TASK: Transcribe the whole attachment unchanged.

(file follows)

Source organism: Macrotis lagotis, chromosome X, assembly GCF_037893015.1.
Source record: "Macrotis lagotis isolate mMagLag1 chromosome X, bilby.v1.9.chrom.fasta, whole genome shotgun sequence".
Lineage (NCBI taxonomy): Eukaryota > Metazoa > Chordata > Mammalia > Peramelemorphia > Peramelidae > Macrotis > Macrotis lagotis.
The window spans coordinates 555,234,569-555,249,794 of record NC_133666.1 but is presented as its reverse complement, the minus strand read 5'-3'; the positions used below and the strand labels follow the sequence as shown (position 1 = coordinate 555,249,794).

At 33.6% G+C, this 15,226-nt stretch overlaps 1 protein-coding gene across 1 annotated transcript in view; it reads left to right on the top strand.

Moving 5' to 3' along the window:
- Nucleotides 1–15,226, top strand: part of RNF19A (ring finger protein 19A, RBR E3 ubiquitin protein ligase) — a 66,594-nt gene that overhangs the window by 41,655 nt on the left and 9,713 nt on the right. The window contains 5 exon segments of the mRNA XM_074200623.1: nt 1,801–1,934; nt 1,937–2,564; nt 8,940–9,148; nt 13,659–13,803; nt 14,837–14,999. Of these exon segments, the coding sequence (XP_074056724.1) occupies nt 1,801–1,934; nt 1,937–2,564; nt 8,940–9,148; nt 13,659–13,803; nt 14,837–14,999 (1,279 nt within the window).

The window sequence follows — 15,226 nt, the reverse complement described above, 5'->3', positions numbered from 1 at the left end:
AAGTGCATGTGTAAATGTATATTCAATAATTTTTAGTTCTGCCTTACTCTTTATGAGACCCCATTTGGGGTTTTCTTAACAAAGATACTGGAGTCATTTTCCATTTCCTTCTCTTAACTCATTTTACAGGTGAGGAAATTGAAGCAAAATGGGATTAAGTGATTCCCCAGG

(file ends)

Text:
Source organism: Macrotis lagotis, chromosome X, assembly GCF_037893015.1.
Source record: "Macrotis lagotis isolate mMagLag1 chromosome X, bilby.v1.9.chrom.fasta, whole genome shotgun sequence".
Lineage (NCBI taxonomy): Eukaryota > Metazoa > Chordata > Mammalia > Peramelemorphia > Peramelidae > Macrotis > Macrotis lagotis.
The window spans coordinates 555,234,569-555,249,794 of record NC_133666.1 but is presented as its reverse complement, the minus strand read 5'-3'; the positions used below and the strand labels follow the sequence as shown (position 1 = coordinate 555,249,794).

At 33.6% G+C, this 15,226-nt stretch overlaps 1 protein-coding gene across 1 annotated transcript in view; it reads left to right on the top strand.

Moving 5' to 3' along the window:
- Nucleotides 1–15,226, top strand: part of RNF19A (ring finger protein 19A, RBR E3 ubiquitin protein ligase) — a 66,594-nt gene that overhangs the window by 41,655 nt on the left and 9,713 nt on the right. The window contains 5 exon segments of the mRNA XM_074200623.1: nt 1,801–1,934; nt 1,937–2,564; nt 8,940–9,148; nt 13,659–13,803; nt 14,837–14,999. Of these exon segments, the coding sequence (XP_074056724.1) occupies nt 1,801–1,934; nt 1,937–2,564; nt 8,940–9,148; nt 13,659–13,803; nt 14,837–14,999 (1,279 nt within the window).

The window sequence follows — 15,226 nt, the reverse complement described above, 5'->3', positions numbered from 1 at the left end:
AAGTGCATGTGTAAATGTATATTCAATAATTTTTAGTTCTGCCTTACTCTTTATGAGACCCCATTTGGGGTTTTCTTAACAAAGATACTGGAGTCATTTTCCATTTCCTTCTCTTAACTCATTTTACAGGTGAGGAAATTGAAGCAAAATGGGATTAAGTGATTCCCCAGG